Long Live the King and Queen!

Guest post by Emily Ward

It is that time of year again! Time to pull out those ball gowns and tuxedos to pay homage to the new king and queen.  If you have had the good fortune to attend one of the balls hosted by local Mardi Gras Krewes then you know how amazing those costumes can be, and you may have even wondered what happens to those costumes once the show’s over.


The Baton Rouge Room Archives has worked closely with a number of Krewes to preserve their organization’s memory.  One of the Baton Rouge Room’s favorite services offered is the preservation of textiles.  We have worked with groups such as Krewe de la Capitale, Krewe of Romany, Mystic Krewe of Apollo, and Krewe of Artemis to preserve ball costumes, back pieces, club records, and memorabilia.

One of our more extensive collections comes from the Mystic Krewe of Apollo, a gay men’s organization that puts on an extravagant, traditional-style Bal Masque in support of AIDS research.  Each Bal Masque has a theme which is central to the evening’s main entertainment, the tableau in which members are uniquely costumed to represent the theme of the ball. The costume pictured below, is of King Apollo IV, from the 1985 Bal Masque, Bal_Masque_II_Knight_in_Shining_Armor“Games that we Play.” As you can see from the intricate detail and size of the costume a great deal of time and skill goes into creating them.  The Krewe of Apollo has utilized the skills of costume designers, Carol Guion, who has been working for Apollo since the early 1990s, and Charles West, who was one of the group’s first designers.  The designers are integral part to the development of a theme for the festivities and begin working on designs almost a year in advance.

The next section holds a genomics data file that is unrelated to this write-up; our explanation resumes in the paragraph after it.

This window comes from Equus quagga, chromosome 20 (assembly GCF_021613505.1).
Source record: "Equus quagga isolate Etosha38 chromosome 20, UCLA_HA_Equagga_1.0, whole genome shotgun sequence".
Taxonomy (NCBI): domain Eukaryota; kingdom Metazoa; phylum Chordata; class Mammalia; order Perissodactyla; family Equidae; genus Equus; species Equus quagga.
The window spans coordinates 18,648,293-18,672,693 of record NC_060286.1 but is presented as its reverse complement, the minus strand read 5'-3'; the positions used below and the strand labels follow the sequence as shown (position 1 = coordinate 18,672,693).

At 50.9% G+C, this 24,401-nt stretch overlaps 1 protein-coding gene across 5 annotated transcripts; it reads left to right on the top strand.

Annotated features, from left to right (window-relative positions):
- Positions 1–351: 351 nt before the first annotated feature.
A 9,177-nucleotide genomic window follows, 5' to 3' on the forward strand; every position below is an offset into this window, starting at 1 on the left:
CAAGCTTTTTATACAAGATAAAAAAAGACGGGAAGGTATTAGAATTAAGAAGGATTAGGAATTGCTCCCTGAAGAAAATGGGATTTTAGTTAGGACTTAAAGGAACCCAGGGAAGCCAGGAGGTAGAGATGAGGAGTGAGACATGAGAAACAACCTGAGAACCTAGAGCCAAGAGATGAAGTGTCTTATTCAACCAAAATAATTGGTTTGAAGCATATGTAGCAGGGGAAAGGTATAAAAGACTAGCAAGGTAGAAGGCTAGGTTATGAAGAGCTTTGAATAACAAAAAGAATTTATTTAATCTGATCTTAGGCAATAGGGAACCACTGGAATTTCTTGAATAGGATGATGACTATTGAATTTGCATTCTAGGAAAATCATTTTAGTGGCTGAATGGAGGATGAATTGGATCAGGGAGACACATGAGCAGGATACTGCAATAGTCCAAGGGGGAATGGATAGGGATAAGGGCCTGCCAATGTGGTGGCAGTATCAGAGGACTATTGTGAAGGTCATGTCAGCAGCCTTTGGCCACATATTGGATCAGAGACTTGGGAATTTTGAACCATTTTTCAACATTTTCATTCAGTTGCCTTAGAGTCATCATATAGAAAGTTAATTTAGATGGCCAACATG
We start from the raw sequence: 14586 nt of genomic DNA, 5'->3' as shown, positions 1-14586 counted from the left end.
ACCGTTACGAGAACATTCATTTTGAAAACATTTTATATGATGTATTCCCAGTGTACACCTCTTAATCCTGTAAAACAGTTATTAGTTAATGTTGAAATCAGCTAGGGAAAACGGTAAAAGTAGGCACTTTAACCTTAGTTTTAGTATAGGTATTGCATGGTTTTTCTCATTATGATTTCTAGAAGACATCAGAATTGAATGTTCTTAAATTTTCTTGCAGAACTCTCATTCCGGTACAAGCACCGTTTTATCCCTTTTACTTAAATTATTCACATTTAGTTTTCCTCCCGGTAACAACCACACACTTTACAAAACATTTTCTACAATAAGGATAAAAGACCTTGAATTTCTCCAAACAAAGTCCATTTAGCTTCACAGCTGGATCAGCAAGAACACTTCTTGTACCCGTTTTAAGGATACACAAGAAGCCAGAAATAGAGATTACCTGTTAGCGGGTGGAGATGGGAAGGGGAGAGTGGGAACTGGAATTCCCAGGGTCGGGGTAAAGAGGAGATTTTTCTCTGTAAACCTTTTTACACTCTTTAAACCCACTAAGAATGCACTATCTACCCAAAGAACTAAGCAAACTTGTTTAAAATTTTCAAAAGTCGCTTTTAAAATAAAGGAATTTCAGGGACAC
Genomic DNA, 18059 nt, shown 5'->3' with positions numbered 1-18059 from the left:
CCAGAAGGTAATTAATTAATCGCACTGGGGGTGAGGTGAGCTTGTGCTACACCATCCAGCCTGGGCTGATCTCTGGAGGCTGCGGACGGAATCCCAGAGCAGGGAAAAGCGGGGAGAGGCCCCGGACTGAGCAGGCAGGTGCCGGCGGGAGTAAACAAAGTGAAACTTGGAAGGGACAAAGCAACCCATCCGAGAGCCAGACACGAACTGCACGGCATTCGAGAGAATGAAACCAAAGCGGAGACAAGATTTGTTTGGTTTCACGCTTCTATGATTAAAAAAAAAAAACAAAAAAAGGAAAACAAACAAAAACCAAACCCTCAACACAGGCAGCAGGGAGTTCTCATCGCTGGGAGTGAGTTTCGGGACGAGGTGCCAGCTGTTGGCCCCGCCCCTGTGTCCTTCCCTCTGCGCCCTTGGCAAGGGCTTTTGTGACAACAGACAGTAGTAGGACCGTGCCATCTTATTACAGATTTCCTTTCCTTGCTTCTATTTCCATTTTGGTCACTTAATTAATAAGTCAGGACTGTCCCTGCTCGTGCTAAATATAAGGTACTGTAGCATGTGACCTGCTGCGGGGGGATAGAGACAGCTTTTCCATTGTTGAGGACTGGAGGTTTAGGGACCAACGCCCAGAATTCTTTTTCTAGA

King Apollo IV

Another Krewe represented in the Baton Rouge Room is the Krewebrr424 of Romany.  This Krewe, created in 1949, was one of Baton Rouge’s first women’s Krewes.  In many ways this ball served as a debutant ball.  In order to serve on the court or to be Queen, women had to be between the ages of 17 and 25 and never been married, and their mothers had to be members in good standing.  Loretta Shelton has been the Krewe’s costume designer for 40 years and before that, costumes were designed by Frances Doyle and other members.

Romany Cape
Romany Cape

If you are interested in seeing more costumes in the Baton Rouge Room collection, check out the Baton Rouge Digital Archive to see sketches and images from the balls.  If you or someone you know are interested in donating a costume to the Baton Rouge Room, please contact us at 225-231-3752 or at meastin@ebrpl.com.

Add Video: Krewe of Romany https://www.youtube.com/watch?v=UDMragYBjvk


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